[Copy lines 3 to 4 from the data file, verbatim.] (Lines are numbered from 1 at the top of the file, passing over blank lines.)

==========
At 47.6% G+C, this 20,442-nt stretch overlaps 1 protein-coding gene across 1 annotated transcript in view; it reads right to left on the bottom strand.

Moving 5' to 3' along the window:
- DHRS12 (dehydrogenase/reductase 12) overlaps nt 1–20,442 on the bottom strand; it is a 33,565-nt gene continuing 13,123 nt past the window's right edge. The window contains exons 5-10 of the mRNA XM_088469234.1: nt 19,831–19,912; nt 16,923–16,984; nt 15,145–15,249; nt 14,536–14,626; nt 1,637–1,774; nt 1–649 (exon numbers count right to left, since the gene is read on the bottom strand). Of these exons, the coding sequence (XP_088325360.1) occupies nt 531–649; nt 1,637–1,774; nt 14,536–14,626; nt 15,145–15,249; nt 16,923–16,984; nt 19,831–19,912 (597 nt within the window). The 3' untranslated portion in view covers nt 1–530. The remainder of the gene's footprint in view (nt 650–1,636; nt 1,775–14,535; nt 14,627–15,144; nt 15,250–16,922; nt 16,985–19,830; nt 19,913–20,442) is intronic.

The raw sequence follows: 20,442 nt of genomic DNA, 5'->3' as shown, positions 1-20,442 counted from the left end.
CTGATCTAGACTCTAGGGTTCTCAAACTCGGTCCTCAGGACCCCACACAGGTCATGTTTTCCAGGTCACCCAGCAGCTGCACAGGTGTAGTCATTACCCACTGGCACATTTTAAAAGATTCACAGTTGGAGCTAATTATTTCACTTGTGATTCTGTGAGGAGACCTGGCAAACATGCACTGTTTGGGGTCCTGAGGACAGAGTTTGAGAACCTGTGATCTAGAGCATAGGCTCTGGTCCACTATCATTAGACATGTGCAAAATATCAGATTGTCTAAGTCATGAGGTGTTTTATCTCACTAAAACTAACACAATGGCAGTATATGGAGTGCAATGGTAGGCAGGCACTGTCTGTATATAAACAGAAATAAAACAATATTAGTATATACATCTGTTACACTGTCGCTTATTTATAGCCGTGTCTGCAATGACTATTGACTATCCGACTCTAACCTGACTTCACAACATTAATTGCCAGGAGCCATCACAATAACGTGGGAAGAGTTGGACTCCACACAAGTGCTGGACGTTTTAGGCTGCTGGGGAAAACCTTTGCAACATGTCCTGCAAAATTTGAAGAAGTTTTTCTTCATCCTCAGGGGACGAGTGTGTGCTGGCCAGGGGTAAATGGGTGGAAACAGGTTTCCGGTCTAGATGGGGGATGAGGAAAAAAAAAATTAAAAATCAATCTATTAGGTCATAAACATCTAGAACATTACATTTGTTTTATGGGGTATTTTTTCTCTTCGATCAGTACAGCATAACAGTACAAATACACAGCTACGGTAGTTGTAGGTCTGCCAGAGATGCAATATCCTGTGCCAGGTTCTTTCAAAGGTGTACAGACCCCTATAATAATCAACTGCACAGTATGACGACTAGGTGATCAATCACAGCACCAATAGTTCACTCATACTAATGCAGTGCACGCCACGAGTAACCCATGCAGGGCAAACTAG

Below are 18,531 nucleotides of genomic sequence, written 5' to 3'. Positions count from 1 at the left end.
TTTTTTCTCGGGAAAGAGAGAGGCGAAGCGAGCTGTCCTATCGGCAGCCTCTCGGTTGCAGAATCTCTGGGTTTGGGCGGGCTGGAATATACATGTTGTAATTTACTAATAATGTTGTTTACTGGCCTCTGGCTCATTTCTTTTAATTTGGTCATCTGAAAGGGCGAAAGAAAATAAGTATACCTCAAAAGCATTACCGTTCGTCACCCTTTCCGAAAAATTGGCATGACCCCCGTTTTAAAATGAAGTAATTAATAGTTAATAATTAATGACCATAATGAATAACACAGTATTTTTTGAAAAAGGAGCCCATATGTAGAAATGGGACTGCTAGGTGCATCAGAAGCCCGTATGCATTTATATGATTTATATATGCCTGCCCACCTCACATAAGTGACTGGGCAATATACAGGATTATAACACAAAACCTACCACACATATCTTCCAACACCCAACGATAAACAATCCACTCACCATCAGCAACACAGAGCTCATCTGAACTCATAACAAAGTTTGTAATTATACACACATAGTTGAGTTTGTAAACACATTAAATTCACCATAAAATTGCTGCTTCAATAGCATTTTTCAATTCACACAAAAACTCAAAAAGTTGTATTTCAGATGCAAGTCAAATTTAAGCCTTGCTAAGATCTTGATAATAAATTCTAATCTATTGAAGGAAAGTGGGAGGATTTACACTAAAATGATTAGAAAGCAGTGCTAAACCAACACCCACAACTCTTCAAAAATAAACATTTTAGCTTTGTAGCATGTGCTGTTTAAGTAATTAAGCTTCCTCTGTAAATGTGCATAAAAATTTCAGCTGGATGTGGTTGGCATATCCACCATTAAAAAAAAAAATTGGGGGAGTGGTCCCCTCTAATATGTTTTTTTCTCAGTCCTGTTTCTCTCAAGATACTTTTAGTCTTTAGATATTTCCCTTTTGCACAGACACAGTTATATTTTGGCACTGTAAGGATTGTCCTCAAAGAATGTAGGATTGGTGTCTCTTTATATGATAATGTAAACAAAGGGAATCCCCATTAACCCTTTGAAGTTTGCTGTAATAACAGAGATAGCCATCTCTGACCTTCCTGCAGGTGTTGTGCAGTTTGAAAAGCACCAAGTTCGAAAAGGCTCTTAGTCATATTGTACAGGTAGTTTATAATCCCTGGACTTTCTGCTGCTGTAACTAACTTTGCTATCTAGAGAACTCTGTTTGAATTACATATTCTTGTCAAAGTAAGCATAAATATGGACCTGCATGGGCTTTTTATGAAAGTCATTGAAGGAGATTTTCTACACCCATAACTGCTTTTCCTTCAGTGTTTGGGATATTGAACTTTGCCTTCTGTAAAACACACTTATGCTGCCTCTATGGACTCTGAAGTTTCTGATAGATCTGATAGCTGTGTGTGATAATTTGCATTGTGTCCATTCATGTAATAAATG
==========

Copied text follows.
- DHRS12 (dehydrogenase/reductase 12) overlaps nt 1–20,442 on the bottom strand; it is a 33,565-nt gene continuing 13,123 nt past the window's right edge. The window contains exons 5-10 of the mRNA XM_088469234.1: nt 19,831–19,912; nt 16,923–16,984; nt 15,145–15,249; nt 14,536–14,626; nt 1,637–1,774; nt 1–649 (exon numbers count right to left, since the gene is read on the bottom strand). Of these exons, the coding sequence (XP_088325360.1) occupies nt 531–649; nt 1,637–1,774; nt 14,536–14,626; nt 15,145–15,249; nt 16,923–16,984; nt 19,831–19,912 (597 nt within the window). The 3' untranslated portion in view covers nt 1–530. The remainder of the gene's footprint in view (nt 650–1,636; nt 1,775–14,535; nt 14,627–15,144; nt 15,250–16,922; nt 16,985–19,830; nt 19,913–20,442) is intronic.

The raw sequence follows: 20,442 nt of genomic DNA, 5'->3' as shown, positions 1-20,442 counted from the left end.